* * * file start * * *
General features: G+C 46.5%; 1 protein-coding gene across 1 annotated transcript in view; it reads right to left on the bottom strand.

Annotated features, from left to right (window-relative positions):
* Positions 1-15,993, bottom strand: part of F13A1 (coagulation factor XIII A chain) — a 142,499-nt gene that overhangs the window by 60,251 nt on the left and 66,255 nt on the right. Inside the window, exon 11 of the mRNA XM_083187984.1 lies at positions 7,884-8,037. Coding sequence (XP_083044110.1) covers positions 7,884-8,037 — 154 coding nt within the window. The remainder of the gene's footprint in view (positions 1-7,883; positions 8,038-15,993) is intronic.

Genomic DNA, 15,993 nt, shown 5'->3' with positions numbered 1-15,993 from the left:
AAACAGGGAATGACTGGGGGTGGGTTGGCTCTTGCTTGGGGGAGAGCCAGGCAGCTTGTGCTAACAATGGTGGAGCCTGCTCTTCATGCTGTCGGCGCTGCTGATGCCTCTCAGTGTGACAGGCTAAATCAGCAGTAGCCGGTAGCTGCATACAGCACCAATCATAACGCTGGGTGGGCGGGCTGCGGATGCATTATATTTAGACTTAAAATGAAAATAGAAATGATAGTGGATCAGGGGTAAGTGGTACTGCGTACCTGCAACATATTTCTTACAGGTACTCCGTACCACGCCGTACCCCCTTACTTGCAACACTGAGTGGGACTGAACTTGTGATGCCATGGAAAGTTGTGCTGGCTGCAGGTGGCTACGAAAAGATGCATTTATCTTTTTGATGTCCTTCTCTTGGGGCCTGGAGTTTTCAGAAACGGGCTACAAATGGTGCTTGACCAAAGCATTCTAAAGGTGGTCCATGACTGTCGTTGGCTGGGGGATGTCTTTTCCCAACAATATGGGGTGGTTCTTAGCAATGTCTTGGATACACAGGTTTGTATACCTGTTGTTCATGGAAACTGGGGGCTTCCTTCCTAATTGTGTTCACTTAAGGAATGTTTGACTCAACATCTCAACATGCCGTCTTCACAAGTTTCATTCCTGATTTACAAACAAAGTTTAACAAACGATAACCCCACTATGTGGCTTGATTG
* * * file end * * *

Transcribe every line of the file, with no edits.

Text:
General features: G+C 46.5%; 1 protein-coding gene across 1 annotated transcript in view; it reads right to left on the bottom strand.

Annotated features, from left to right (window-relative positions):
* Positions 1-15,993, bottom strand: part of F13A1 (coagulation factor XIII A chain) — a 142,499-nt gene that overhangs the window by 60,251 nt on the left and 66,255 nt on the right. Inside the window, exon 11 of the mRNA XM_083187984.1 lies at positions 7,884-8,037. Coding sequence (XP_083044110.1) covers positions 7,884-8,037 — 154 coding nt within the window. The remainder of the gene's footprint in view (positions 1-7,883; positions 8,038-15,993) is intronic.

Genomic DNA, 15,993 nt, shown 5'->3' with positions numbered 1-15,993 from the left:
AAACAGGGAATGACTGGGGGTGGGTTGGCTCTTGCTTGGGGGAGAGCCAGGCAGCTTGTGCTAACAATGGTGGAGCCTGCTCTTCATGCTGTCGGCGCTGCTGATGCCTCTCAGTGTGACAGGCTAAATCAGCAGTAGCCGGTAGCTGCATACAGCACCAATCATAACGCTGGGTGGGCGGGCTGCGGATGCATTATATTTAGACTTAAAATGAAAATAGAAATGATAGTGGATCAGGGGTAAGTGGTACTGCGTACCTGCAACATATTTCTTACAGGTACTCCGTACCACGCCGTACCCCCTTACTTGCAACACTGAGTGGGACTGAACTTGTGATGCCATGGAAAGTTGTGCTGGCTGCAGGTGGCTACGAAAAGATGCATTTATCTTTTTGATGTCCTTCTCTTGGGGCCTGGAGTTTTCAGAAACGGGCTACAAATGGTGCTTGACCAAAGCATTCTAAAGGTGGTCCATGACTGTCGTTGGCTGGGGGATGTCTTTTCCCAACAATATGGGGTGGTTCTTAGCAATGTCTTGGATACACAGGTTTGTATACCTGTTGTTCATGGAAACTGGGGGCTTCCTTCCTAATTGTGTTCACTTAAGGAATGTTTGACTCAACATCTCAACATGCCGTCTTCACAAGTTTCATTCCTGATTTACAAACAAAGTTTAACAAACGATAACCCCACTATGTGGCTTGATTG